Warning: Don’t do this at home!
When a scientist decides to play an April Fools prank on someone, it gets pretty serious. We pull out all the stops. One experiment that is guaranteed to both terrify and delight is the classic alcohol money burn.
The experiment is pretty simple. Mix some rubbing alcohol and water until your solution is about 50% alcohol. Take a bill (we would recommend a small one in case something goes bad) and dip it into the alcohol. Get any excess liquid off of the bill so that it isn’t dripping, Light it on fire!
The amazing thing about this experiment is that the money doesn’t actually burn. The fire goes out after a few seconds and the bill is unharmed. April Fools! But why? The secret lies in the water. The water mixed in with the alcohol is what is absorbing the heat of the fire, not the money. If the bill was soaked in pure alcohol it would be roasted in seconds. But water has a really good specific heat, meaning it takes a lot of energy to heat it up. The alcohol doesn’t burn hot enough to overcome this specific heat, and as a result the money stays safe.
The balloon in the video isn’t anything special. It’s a completely normal balloon filled with completely normal water. However, water is quite extraordinary!
We describe matter by listing its different properties. Some of these properties include how dense something is, its flexibility, its ability to conduct electricity, and even its color! Another less commonly known (but just as important!) property is called “specific heat”. This property is one of the things that makes water really interesting!
Specific heat indicates how difficult it is to heat up or cool down an object. For example, if you were to put two pots on a stove and fill one with air (by leaving it empty) and fill one with water, the air one would heat up much quicker even though the stove is adding the same amount of energy to each one! The water doesn’t heat up nearly as much while being given the same energy, meaning it has a very high specific heat.
This is exactly what happens in the video. The match is hot enough to melt the rubber and form a hole, causing the balloon to pop immediately! It actually pops before the fire even reaches the surface.
With the water balloon through, the entire balloon can be engulfed in flame, and nothing happens! This is because the water absorbs the energy from the hot flame, but doesn’t heat up very much. The rubber never heats up enough to melt.
Specific heat works the other way too. Water also takes a long time to cool off. In this way, the specific heat of water actually shapes the climate on a global scale. Take a look at the image below. The snow cycles are much more visible in the Northern hemisphere because they only have to go over land. Ground has a lower specific heat than water, so during the winter it cools down more easily, allowing the cold to pass further south forming ice over most of the Northern continents. In the Southern Hemisphere, the water is much more difficult to cool down, and the icy chill barely even reaches the land!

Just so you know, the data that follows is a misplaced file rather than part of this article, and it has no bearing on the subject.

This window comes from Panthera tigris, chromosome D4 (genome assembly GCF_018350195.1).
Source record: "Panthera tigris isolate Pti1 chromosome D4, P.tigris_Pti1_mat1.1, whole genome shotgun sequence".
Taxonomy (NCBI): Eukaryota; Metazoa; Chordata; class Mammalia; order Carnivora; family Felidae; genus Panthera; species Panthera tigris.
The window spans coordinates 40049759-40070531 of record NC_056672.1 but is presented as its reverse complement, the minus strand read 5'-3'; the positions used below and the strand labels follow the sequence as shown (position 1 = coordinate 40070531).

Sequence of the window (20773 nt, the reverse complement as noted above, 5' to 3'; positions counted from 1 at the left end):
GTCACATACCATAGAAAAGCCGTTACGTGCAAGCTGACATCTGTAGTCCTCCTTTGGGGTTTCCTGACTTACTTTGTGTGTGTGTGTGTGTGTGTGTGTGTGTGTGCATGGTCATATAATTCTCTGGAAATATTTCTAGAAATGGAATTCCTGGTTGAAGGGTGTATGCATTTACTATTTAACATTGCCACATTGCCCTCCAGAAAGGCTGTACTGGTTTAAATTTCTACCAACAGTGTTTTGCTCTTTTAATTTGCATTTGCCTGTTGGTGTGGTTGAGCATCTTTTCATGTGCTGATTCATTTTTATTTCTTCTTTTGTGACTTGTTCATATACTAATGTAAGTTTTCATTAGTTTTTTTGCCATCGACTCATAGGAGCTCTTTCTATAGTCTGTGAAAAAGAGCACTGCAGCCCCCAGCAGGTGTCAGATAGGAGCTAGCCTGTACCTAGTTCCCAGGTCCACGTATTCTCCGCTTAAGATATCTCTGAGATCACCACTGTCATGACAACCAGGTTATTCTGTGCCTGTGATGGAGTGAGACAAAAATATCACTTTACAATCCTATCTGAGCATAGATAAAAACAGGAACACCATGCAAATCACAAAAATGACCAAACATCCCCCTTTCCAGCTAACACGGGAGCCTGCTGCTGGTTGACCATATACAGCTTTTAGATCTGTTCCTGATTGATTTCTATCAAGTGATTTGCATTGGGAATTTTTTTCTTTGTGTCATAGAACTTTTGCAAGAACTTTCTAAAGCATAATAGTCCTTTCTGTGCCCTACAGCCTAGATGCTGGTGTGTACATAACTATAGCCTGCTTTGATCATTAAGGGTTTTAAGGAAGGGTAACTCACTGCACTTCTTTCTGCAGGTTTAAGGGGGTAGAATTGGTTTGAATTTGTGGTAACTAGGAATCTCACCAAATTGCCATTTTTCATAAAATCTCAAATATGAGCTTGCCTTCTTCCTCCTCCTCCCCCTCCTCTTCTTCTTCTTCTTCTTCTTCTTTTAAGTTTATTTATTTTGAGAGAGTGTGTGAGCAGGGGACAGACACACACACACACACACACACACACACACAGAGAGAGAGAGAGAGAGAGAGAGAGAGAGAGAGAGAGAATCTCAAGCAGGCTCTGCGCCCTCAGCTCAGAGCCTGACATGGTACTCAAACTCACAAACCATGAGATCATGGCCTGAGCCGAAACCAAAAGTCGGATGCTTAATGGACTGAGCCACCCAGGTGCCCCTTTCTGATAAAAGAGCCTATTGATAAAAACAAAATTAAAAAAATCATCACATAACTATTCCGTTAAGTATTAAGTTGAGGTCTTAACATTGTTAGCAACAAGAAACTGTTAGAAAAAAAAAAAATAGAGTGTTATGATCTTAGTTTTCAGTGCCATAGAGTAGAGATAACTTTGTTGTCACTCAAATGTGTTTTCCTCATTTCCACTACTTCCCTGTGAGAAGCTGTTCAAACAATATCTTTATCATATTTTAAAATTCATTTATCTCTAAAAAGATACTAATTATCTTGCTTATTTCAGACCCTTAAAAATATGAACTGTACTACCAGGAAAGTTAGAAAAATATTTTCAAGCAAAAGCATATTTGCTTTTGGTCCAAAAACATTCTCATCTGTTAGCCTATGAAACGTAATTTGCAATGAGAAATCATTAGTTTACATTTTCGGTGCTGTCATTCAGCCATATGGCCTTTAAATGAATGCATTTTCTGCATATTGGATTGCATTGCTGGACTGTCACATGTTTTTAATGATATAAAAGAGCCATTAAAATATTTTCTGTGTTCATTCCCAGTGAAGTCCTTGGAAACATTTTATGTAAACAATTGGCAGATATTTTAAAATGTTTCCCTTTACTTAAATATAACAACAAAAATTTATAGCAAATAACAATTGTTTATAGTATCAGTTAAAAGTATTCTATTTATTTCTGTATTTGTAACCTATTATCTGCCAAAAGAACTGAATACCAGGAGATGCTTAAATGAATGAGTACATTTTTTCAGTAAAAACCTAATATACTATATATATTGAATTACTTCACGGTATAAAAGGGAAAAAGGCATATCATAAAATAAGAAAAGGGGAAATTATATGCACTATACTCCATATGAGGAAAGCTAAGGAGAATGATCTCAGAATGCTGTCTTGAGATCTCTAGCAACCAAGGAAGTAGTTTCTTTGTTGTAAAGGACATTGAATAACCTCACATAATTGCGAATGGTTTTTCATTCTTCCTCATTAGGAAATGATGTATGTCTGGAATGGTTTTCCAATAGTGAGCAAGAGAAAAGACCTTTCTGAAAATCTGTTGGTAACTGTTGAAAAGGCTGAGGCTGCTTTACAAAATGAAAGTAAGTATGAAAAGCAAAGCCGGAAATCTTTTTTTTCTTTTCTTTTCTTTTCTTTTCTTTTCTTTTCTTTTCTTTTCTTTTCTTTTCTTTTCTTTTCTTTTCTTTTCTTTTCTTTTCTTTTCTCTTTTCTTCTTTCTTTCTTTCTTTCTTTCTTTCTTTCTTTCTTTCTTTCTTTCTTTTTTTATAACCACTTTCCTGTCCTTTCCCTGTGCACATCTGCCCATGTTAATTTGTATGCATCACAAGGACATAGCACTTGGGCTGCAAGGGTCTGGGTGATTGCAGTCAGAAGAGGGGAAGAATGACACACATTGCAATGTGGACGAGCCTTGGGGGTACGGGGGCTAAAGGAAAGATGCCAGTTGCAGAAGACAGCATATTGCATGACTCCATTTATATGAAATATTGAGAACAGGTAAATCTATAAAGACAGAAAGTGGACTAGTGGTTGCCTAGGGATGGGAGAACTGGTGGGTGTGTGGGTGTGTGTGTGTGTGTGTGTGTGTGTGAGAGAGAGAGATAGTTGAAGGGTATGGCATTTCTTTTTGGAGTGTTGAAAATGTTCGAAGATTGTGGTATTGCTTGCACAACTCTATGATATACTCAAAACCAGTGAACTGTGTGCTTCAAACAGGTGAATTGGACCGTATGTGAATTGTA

“A Breathing Earth” by John Nelson, using images from NASA’s cloud free satellite imagery of Earth.
Using a hair dryer to levitate a ping pong ball is a classic do it at home science experiment. It utilizes two basic principles to keep the ball hovering in the air. The first principle is the transfer of momentum from the moving air particles to the ping pong balls. Basically, the moving air hits the ball and exerts a force upwards on the ball. This is fairly intuitive straightforward. Bernouli’s Principle is the law responsible for keeping the ball contained in the airstream and it is much more complex and interesting.
Bernouli’s principle states that the faster a fluid or a gas move around an object, the less pressure they exert on it. What this means for the ping pong ball is that as the air moves around it, there is less pressure pushing on it from the sides. However, if the ball tries to leave the airstream (because of the collisions from the moving air or due to gravity) it will encounter some stationary air that exerts a higher pressure back on the ping pong ball. Essentially the ball is encountering a wall of static air that bounces the ball back into the airstream. Now because the wall is made of air it doesn’t take too much force to break the barrier, but as long as you keep the hair dryer fairly steady you should be able to keep the ping pong ball levitating for a while. Sadly there were no hair dryers back in Bernouli’s day, but we’d like to think he would have fun with this experiment if he did. Enjoy!
CDs are dying. It’s an unfortunate but inescapable fact as the world transitions to digital downloading. But while the end may be in site for CDs and DVDs, it hasn’t come yet. Before that day actually comes, perhaps we should take a quick look at this awesome technology and how it works.
A CD’s base a a polycabonate plastic material that is transparent. It provides the structure and protection for the layers above it. Above the polycabonate is a thin layer of aluminum reflective coating followed by another thin layer of crylic and then the label. The most important part of a CD is that the polycabonate sheet is imprinted with a series of miniscule bumps. The details of the bumps is a code that is what stores the data on the disc. The bumps move outward from the center of the CD in a spiral pattern all the way to the edge. The CD reader move along this track using a precise laser to detect the changes in the bumps and decode the data stored on the CD.
As CDs become less and less useful, perhaps we need to find other uses for them. One entertaining DIY science trick we can do is to melt part of the polycarbonate sheet and blow it out to create a giant bubble. Make sure to scrape off the aluminum sheet or else it won’t expand to its full amount. Enjoy!